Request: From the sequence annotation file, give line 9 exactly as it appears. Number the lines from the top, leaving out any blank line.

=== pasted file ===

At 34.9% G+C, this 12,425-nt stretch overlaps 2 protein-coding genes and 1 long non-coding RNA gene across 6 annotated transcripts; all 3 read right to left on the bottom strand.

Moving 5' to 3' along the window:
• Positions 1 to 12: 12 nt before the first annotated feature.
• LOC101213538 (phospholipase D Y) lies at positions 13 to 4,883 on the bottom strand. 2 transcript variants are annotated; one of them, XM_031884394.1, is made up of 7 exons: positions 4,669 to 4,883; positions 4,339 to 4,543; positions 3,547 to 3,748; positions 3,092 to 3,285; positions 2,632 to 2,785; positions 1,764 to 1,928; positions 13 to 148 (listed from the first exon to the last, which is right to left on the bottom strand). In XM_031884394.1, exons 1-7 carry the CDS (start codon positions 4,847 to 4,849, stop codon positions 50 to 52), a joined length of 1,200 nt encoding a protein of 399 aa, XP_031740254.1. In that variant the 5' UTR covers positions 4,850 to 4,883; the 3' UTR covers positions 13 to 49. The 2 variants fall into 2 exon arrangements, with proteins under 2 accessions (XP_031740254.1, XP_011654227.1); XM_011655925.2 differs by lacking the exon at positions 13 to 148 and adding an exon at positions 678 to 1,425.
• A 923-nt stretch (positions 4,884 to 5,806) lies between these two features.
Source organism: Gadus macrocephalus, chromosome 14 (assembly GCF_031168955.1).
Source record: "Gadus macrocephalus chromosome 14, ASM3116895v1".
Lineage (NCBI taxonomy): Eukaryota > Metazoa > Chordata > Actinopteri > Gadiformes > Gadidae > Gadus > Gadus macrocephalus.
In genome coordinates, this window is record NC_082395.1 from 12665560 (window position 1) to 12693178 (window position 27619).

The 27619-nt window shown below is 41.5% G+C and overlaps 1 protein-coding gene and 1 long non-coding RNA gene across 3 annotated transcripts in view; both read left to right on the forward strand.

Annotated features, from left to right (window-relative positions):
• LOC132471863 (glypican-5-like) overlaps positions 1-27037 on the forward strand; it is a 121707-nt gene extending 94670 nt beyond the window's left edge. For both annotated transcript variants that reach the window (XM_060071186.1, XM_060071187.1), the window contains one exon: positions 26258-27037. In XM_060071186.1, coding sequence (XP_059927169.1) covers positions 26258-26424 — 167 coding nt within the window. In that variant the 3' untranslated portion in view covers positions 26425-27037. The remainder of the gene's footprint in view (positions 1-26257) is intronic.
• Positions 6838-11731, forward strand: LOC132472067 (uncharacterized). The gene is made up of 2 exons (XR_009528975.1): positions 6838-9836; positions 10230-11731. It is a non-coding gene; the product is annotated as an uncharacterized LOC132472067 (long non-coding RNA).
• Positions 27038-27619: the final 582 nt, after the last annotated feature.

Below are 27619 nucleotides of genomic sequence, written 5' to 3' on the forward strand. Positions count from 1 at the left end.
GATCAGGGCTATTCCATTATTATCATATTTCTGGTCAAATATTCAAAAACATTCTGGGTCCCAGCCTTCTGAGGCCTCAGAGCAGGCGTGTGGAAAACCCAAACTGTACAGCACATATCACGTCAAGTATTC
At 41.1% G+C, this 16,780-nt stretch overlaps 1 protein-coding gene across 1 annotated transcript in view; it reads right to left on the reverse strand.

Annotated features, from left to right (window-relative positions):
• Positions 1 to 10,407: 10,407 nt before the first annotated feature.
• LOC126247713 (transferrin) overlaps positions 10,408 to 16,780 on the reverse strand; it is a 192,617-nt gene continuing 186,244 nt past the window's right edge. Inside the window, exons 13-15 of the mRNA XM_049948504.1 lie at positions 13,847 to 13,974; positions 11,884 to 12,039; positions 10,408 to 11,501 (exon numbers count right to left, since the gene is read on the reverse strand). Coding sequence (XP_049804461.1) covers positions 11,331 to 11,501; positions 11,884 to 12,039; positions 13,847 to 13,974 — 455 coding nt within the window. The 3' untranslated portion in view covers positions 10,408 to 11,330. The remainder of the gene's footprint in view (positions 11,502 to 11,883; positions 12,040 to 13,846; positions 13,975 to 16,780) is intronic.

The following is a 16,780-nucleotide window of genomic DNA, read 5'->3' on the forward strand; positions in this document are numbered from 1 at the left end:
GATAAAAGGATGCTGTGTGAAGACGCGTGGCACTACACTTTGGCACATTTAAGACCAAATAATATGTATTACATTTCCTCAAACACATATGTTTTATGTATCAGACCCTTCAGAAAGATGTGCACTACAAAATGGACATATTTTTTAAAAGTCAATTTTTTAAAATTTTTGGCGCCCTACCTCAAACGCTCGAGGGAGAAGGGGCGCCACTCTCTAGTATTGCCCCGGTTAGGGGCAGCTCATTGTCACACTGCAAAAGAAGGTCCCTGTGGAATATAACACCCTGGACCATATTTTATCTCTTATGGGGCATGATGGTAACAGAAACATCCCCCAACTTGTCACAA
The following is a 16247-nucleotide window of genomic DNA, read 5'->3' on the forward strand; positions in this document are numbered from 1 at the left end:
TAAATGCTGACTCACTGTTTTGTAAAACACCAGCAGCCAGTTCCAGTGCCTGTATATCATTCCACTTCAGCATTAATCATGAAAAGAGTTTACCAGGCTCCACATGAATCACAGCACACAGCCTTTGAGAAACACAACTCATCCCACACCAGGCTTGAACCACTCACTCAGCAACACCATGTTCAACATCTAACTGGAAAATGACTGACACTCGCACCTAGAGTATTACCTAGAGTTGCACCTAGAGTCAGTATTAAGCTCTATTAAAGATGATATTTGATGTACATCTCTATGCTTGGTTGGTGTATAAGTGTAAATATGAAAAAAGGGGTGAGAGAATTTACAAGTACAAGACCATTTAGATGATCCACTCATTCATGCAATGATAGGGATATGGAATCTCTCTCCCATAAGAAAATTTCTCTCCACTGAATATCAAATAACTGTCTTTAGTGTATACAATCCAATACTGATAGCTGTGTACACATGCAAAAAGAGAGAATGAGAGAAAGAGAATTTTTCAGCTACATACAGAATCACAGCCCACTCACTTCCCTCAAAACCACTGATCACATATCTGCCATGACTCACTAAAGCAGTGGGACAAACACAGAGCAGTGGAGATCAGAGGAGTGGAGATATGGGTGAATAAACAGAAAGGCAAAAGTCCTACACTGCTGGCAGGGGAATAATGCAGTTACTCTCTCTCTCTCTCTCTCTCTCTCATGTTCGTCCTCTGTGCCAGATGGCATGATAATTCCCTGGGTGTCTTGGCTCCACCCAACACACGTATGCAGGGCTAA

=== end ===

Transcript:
In genome coordinates, this window is record NC_082395.1 from 12665560 (window position 1) to 12693178 (window position 27619).